The Senate playing field is shrinking

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Last week, a super PAC affiliated with Mitch McConnell announced it would pull nearly $6 million from the New Hampshire Senate race. On Tuesday, the group threw an additional $6 million into the Pennsylvania Senate race.

“Dr. Oz is on the rise, but Democrats are throwing a lot of spending into Pennsylvania of late to stop his momentum,” said Senate Leadership Fund Chairman Steven Law. “This is a must-win race where we need to build up our firepower to make sure Oz gets through. We believe that if we win Pennsylvania, we win the majority.”

The SLF’s move is the latest and most significant of the narrowing of the Senate playing field with the midterm elections two weeks away.

With the Senate deadlocked at 50-50, it’s now up to both sides to win a handful of the most competitive races between the two parties, with the Pennsylvania seat, currently held by the GOP, at the top. list, followed by Democratic seats in Georgia and Nevada.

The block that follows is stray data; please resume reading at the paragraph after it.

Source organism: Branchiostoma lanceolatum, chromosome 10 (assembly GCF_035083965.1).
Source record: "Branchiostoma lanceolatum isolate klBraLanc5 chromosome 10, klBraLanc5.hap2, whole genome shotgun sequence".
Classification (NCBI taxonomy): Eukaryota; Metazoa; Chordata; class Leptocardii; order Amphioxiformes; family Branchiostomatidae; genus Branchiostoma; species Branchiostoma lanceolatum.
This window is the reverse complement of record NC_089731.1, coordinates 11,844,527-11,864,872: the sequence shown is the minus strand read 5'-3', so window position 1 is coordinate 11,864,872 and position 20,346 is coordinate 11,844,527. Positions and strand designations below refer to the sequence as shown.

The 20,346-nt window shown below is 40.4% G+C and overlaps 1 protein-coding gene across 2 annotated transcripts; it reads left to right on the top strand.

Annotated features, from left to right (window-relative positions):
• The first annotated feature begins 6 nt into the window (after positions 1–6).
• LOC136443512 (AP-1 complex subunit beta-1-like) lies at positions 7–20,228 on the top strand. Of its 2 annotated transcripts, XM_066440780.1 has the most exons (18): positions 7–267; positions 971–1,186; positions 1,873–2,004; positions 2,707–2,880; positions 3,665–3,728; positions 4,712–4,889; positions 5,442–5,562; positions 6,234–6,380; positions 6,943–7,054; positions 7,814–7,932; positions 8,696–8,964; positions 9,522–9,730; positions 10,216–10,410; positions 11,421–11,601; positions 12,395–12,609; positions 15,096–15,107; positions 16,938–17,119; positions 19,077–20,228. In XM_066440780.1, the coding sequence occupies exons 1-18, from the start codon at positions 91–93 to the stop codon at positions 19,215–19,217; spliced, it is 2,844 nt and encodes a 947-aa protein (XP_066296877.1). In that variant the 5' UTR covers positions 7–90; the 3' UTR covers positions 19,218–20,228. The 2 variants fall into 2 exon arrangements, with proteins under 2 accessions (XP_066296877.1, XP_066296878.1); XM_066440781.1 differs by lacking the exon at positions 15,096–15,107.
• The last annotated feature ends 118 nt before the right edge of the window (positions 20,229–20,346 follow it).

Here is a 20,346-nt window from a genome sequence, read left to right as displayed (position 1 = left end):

North Carolina, Ohio and Wisconsin are in the second tier of competitive seats, all three currently controlled by Republicans. (Note: Major outside Democratic groups have dropped out of Ohio, despite Rep. Tim Ryan’s stronger-than-expected campaign.)

There’s also Arizona, where Democratic Sen. Mark Kelly has a narrow lead over Republican candidate Blake Masters. SLF canceled ad bookings for September and October during the race.

Gone for Republicans are dreams of the New Hampshire seat, where Sen. Maggie Hassan is seeking a second term. The Ditto Republican hopes to beat Colorado Sen. Michael Bennet.

Whispers of longtime Iowa GOP Sen. Chuck Grassley winning a race have largely died down for Democrats. The same is true in Florida, where Democratic Rep. Val Demings has been unable to close a sustained single-digit margin for Republican Sen. Marco Rubio.

The decision to cut big ad spend usually means an admission of bankruptcy. And it is these decisions that make or break the campaign for the majority. Choose to get out of a race too soon (or not soon enough) and you’ll be wasting millions of precious ad dollars on a lost cause.

point: The best way to understand where each side sees the majority is to follow the money. And what the money is telling us right now is that the map is getting smaller, even as the stakes are higher.